* The dimensional stability of cedar is a key advantage over pressure-treated pine, which can be prone to warping and twisting as it dries.

** While pressure-treated pine can reach up to 30-40 years of lifespan, this treatment process is not typically applied to cedar, as it already possesses exceptional natural durability.
*** Regular upkeep, such as sealing or staining, can help extend the lifespan of cedar, but is not as critical as it is for pressure-treated pine, which requires more maintenance to prevent issues.

To Treat or Not to Treat Your Cedar Fence: Pros, Cons, and Lifespan

Cedar is renowned for its inherent durability, but the question remains – should you treat your cedar fence? There’s no need! Cedar is not typically pressure-treated like pine, and stains are only applied to maintain color. In fact, cedar fences can last an impressive 15-30 years with little to no maintenance at all. Let's delve into the details.

Regular Cedar Fencing

Cedar fences can last between 15-30 years, depending on your local climate. Cedar's natural oils provide built-in resistance to rot, decay, and insects, giving it an advantage over many other wood types. However, without additional staining, the wood may weather more quickly and lose its original color.

Stained Cedar Fencing

Applying a stain to your cedar fence adds an extra layer of defense against harsh weather and UV rays that will bleach it grey. If you want to keep the color of your fence intact, you’ll need to stain it every 3-5 years.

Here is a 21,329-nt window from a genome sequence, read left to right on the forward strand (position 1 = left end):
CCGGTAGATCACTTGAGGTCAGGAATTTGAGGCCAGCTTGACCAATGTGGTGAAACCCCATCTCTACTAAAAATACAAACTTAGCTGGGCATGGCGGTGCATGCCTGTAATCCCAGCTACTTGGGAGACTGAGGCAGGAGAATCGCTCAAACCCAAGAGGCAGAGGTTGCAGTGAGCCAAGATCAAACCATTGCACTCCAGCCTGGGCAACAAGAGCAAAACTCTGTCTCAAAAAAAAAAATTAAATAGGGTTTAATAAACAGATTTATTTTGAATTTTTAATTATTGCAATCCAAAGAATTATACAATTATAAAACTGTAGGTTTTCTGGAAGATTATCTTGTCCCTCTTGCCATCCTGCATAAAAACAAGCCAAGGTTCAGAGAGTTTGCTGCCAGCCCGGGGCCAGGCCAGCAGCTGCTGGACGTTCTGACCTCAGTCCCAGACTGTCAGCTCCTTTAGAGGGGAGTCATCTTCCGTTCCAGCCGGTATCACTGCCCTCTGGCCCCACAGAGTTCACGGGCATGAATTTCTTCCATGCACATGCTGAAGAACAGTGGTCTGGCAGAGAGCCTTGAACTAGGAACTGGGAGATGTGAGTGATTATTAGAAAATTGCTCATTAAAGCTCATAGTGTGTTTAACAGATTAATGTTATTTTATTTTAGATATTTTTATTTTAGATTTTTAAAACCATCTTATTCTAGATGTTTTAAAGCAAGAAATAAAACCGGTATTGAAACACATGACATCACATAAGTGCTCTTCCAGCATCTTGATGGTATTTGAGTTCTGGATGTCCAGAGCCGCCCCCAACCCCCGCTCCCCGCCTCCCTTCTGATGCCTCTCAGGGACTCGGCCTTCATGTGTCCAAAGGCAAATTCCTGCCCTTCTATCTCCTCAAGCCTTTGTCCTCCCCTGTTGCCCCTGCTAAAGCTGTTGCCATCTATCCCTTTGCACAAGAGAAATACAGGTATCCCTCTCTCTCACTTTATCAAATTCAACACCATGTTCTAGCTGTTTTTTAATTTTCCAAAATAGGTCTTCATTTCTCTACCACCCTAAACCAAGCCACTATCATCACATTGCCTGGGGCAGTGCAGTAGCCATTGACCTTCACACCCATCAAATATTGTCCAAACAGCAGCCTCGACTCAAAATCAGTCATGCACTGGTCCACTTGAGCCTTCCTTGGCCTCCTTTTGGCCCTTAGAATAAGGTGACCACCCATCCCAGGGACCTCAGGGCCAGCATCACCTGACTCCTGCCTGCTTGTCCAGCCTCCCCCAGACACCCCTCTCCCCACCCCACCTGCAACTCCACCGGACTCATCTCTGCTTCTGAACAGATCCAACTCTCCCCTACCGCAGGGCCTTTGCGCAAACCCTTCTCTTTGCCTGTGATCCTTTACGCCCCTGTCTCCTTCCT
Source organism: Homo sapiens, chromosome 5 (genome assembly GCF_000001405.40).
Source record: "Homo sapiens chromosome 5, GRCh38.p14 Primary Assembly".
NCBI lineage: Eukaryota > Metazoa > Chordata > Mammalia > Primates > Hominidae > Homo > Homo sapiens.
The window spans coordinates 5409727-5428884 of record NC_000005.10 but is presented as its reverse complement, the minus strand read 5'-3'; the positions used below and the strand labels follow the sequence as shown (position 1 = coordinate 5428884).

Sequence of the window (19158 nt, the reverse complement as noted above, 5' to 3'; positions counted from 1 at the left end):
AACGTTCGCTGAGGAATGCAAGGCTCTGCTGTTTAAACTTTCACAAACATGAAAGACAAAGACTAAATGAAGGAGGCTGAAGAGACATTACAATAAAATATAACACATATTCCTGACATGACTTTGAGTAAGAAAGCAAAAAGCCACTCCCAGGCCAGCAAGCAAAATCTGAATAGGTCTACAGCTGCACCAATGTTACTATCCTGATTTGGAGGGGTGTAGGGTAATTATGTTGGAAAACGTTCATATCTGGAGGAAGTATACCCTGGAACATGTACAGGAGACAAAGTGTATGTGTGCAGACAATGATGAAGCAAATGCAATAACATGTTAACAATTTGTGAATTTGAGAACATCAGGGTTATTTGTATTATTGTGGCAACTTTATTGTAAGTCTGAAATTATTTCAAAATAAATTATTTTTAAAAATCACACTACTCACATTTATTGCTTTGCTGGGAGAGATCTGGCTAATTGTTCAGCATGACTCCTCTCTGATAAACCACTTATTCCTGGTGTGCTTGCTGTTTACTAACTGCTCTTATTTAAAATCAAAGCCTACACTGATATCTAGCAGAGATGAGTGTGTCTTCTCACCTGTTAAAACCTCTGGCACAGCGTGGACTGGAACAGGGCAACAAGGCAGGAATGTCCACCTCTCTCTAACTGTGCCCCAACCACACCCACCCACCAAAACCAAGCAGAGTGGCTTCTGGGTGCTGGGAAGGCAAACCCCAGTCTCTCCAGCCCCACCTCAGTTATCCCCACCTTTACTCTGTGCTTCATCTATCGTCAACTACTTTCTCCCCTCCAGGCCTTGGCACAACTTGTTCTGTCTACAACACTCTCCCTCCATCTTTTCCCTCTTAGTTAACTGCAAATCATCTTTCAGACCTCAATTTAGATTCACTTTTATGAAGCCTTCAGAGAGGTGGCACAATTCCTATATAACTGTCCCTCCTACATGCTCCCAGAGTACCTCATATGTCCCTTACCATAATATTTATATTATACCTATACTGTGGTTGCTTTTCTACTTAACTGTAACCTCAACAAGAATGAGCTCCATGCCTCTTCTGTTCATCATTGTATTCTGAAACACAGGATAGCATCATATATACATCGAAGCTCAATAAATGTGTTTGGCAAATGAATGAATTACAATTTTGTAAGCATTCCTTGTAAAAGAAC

Comparing Cedar to Other Fencing Materials

While cedar is an excellent fencing choice, it's essential to consider other options as well. Vinyl fencing is popular for its low maintenance and long lifespan but lacks the natural beauty of wood. Wrought iron is durable and secure but can be more costly and less private. Composite fencing combines the look of wood with the durability of plastic but may not have the same aesthetic appeal as genuine cedar.

Material Cost Durabillity Maintenance Appearance
Cedar Mid-High Excellent. Naturally fights rot, decay, and insects. 15-30+ year lifespan. Moderate. Can be left untreated, but periodic staining is recommended* to protect color. Warm, natural wood. Color changes subtly over time.